- In our quest for clarity in the ever-evolving tech landscape, we created the AV/IT Leadership Summit for key stakeholders in IT and AV departments across commercial verticals. Based on data from reader surveys, we crafted a curriculum exploring some of the most important issues facing tech managers today. We were grateful to welcome more than 90 attendees with deep investments in standards as AV and IT continue to merge. Here are five takeaways from our Summit which commenced last week in New York City.
- 1. CIOs who truly understand AV are a rare and wonderful breed. Exhibit A: Terry Vahey, CIO of San Jose State University. Not only does Terry truly "get" IT and AV, she understands the complex and complementary relationships between applications. We were so grateful for her refreshing and galvanizing keynote address. We hope that her insight inspires executive alignment and collaboration strategies in your organization.
- 2. When there is no dedicated budget or staff for live video streaming, there are still ways to make the magic happen and offer a valuable, meaningful user experience. Just ask the AV team at American University in Washington, DC. This group is pushing out multiple live streams per week to thousands of users on a limited budget.
- 3. Who owns what is a question keeping everyone up at night. In an integrated, holistic building system, if the audio, HVAC, paging, and/or any other data path goes down, it could be a hot ticket item for IT, AV, facilities staff, or none of those! Even in a smart building system, it is critical to have transparency of media asset ownership.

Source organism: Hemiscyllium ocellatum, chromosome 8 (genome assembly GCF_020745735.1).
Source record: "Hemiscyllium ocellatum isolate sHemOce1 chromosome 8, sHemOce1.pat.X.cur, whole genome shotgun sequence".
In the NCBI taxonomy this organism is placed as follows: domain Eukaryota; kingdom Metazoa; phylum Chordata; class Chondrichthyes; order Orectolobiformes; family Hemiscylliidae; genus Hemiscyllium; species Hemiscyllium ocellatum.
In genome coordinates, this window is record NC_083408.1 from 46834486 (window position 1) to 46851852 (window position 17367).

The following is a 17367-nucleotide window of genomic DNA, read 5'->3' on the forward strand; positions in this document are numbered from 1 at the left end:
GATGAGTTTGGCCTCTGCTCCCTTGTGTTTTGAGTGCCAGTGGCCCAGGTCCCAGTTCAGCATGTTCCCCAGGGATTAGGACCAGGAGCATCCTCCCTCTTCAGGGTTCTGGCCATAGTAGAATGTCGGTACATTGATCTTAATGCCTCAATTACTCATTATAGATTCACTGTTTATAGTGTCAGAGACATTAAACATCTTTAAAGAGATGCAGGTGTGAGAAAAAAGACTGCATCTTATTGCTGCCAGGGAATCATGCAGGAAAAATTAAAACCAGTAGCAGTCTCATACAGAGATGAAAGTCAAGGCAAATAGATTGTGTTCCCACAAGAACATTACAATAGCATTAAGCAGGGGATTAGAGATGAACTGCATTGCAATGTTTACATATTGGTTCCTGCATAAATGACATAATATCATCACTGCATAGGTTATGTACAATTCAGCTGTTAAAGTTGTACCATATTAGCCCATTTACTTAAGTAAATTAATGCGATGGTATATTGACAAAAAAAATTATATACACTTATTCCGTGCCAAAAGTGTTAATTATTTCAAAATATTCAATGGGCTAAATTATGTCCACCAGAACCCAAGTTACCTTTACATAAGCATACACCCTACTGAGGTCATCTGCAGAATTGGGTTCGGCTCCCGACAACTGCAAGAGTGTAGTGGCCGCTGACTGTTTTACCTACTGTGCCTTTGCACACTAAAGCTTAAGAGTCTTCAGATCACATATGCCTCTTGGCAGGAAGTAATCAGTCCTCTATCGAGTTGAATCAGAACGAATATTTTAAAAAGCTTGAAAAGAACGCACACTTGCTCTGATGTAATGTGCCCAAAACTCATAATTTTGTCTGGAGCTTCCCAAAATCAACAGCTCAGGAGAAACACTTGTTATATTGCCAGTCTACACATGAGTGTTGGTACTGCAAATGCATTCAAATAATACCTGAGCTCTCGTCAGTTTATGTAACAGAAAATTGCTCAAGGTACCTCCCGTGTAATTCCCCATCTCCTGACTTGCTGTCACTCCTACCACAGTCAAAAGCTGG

- 4. The AV/IT conversion raises new legal questions. With networked media vulnerability, tech managers are navigating organizational responsibilities and liabilities (e.g., how to protect the distribution of confidential info such as a streamed boardroom meeting or financial earnings report). For some, this means outsourcing tasks such as video streaming.
- 5. We're all in this together! What we learned from our esteemed attendees at the Summit was that whatever your proficiency level is in AV or IT, the merging of technologies requires a new level of openness, knowledge-sharing, and best practices.
In addition to panel discussions, Q&As, and boardroom presentations, our next Summit will include smaller working groups to address specific AV/IT problems. We sincerely thank our charter sponsors—Biamp, Harman, Christie, Crestron, Kramer, Matrox, The Sextant Group, Casio, FSR, Oblong, and Planar—for bringing this event to fruition. Stay tuned for info on our next event, and thanks for being part of this exciting community.
Margot Douaihy is the editorial director of AV Technology magazine.